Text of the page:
actionable claims twice and is now refusing to participate in discovery. Id. at
Third, and most critical to Defendants, they believe that Presser’s
explanation of her need for dismissal falls short. Id. According to Defendants,
Presser does not adequately explain how the government can now bring its
own FCA suit despite failing to intervene in this action. Id. at 4. Defendants
say that this is not permitted, arguing that the government must intervene in
a relator’s FCA suit or be bound to the result reached in its absence. Id. (citing
U.S. ex rel. Lusby v. Rolls-Royce Corp., 570 F.3d 849, 853 (7th Cir. 2009)). It
cannot simply file its own duplicative lawsuit. Id.
By contrast, Presser believes that the FCA permits just what occurred
here. She points to language in the statute which allows the government to
Defendants request only dismissal with prejudice and do not seek their
fees or costs as a condition for dismissal. Consequently, the Court does not decide
whether an award of fees or costs would be appropriate as a condition.
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pursue “any alternate remedy” instead of intervening in Presser’s lawsuit, id.
§ 3730(c)(5), which has been interpreted as allowing the government to bring
its own FCA action. (Docket #61 at 2) (citing U.S. ex rel. Bledsoe v. Cmty.
Health Sys., 342 F.3d 634, 647 (6th Cir. 2003)); (Docket #69 at 4). Additionally,
Presser contends that because there has been no determination on the merits
in this action, Defendants’ reliance on principles of claim preclusion is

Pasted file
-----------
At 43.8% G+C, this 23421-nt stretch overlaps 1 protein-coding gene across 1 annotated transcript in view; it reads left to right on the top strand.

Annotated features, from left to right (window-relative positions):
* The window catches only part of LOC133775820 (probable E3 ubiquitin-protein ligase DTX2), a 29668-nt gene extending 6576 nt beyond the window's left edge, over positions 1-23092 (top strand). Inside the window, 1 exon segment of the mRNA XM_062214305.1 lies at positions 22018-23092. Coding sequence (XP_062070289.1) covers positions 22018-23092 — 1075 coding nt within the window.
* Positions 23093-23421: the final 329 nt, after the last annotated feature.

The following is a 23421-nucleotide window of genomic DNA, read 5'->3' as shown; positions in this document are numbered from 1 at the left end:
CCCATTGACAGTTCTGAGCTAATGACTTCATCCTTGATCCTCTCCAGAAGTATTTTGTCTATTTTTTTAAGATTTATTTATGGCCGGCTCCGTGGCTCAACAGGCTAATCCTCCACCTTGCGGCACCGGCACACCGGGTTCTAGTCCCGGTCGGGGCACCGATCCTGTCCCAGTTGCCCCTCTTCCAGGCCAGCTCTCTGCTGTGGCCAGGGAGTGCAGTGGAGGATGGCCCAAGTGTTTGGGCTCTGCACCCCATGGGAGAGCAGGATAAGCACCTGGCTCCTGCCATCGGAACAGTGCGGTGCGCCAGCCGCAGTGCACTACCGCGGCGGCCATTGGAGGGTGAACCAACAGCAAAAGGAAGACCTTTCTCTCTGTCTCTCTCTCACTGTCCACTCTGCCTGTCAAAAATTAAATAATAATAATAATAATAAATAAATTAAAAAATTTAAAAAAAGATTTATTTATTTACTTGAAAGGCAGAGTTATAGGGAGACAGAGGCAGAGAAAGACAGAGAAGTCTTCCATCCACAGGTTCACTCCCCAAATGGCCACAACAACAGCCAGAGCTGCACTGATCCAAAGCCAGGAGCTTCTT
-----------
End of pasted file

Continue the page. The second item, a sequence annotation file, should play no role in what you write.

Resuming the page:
misplaced. (Docket #69 at 7).
Defendants disagree. They argue that since the government needs to
show “good cause” to intervene late in private citizen’s FCA action, 31 U.S.C.
§ 3730(b)(3), it cannot be that instead of showing good cause the government
can decide to file its own case. (Docket #65 at 5). This would, in Defendants’
view, render the requirement “toothless.” Id. Defendants emphasize that
allowing the government to bypass the “good cause” requirement for
intervening in Presser’s suit after four years of silence would work substantial
prejudice against them. Id. at 5–6.
In reply, Presser seeks to justify the government’s failure to intervene
in her case, claiming that the government initially failed to intervene after the
Court did not give it enough extensions of time to complete its investigation.
(Docket #69 at 2). After the government completed its investigation, it
decided to pursue its own FCA action. Id. Presser argues that this is not an
end-run around the “good cause” standard, but instead represents the
government’s strategic choice among the options available to it under the
She also challenges the notion that the government has not
participated in this case. Id. She states that when the Seventh Circuit referred
the case to mediation, the government “took the lead, seeking a global
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settlement of all potential claims involving defendants’ conduct offending the
False Claims Act.” Id. Presser further contends that Defendants have always
known that the government has been “aggressively pursuing its own
investigation of them,” including acquiring documents from Defendants and